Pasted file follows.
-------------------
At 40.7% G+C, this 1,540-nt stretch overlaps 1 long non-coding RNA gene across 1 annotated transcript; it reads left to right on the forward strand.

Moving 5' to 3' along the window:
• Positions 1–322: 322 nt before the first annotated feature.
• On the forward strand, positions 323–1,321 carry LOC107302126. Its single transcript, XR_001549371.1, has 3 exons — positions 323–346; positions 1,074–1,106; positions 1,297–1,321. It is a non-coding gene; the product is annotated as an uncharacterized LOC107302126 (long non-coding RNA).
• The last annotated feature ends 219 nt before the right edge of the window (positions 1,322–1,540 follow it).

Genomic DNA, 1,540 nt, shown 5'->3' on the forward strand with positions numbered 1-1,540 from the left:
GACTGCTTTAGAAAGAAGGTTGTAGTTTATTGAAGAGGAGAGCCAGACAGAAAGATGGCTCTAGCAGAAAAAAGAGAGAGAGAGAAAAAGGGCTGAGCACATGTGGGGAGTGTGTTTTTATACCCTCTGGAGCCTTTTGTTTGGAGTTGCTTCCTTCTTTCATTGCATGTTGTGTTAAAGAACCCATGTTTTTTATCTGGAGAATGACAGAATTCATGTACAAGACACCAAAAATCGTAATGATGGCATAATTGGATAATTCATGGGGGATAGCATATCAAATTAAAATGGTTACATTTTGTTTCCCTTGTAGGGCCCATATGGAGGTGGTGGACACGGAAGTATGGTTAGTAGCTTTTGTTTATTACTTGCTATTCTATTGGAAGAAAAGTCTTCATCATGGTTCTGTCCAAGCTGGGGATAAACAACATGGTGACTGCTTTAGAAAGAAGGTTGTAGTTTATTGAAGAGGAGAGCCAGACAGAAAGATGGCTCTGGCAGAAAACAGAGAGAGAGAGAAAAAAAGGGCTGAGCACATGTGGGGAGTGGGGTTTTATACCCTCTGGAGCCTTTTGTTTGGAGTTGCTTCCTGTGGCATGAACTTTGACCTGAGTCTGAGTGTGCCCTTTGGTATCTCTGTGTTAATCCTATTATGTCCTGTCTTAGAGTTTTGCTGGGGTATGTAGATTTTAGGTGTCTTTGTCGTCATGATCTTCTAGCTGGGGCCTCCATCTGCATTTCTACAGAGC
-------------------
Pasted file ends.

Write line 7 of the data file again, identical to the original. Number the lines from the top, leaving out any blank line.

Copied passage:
GACTGCTTTAGAAAGAAGGTTGTAGTTTATTGAAGAGGAGAGCCAGACAGAAAGATGGCTCTAGCAGAAAAAAGAGAGAGAGAGAAAAAGGGCTGAGCACATGTGGGGAGTGTGTTTTTATACCCTCTGGAGCCTTTTGTTTGGAGTTGCTTCCTTCTTTCATTGCATGTTGTGTTAAAGAACCCATGTTTTTTATCTGGAGAATGACAGAATTCATGTACAAGACACCAAAAATCGTAATGATGGCATAATTGGATAATTCATGGGGGATAGCATATCAAATTAAAATGGTTACATTTTGTTTCCCTTGTAGGGCCCATATGGAGGTGGTGGACACGGAAGTATGGTTAGTAGCTTTTGTTTATTACTTGCTATTCTATTGGAAGAAAAGTCTTCATCATGGTTCTGTCCAAGCTGGGGATAAACAACATGGTGACTGCTTTAGAAAGAAGGTTGTAGTTTATTGAAGAGGAGAGCCAGACAGAAAGATGGCTCTGGCAGAAAACAGAGAGAGAGAGAAAAAAAGGGCTGAGCACATGTGGGGAGTGGGGTTTTATACCCTCTGGAGCCTTTTGTTTGGAGTTGCTTCCTGTGGCATGAACTTTGACCTGAGTCTGAGTGTGCCCTTTGGTATCTCTGTGTTAATCCTATTATGTCCTGTCTTAGAGTTTTGCTGGGGTATGTAGATTTTAGGTGTCTTTGTCGTCATGATCTTCTAGCTGGGGCCTCCATCTGCATTTCTACAGAGC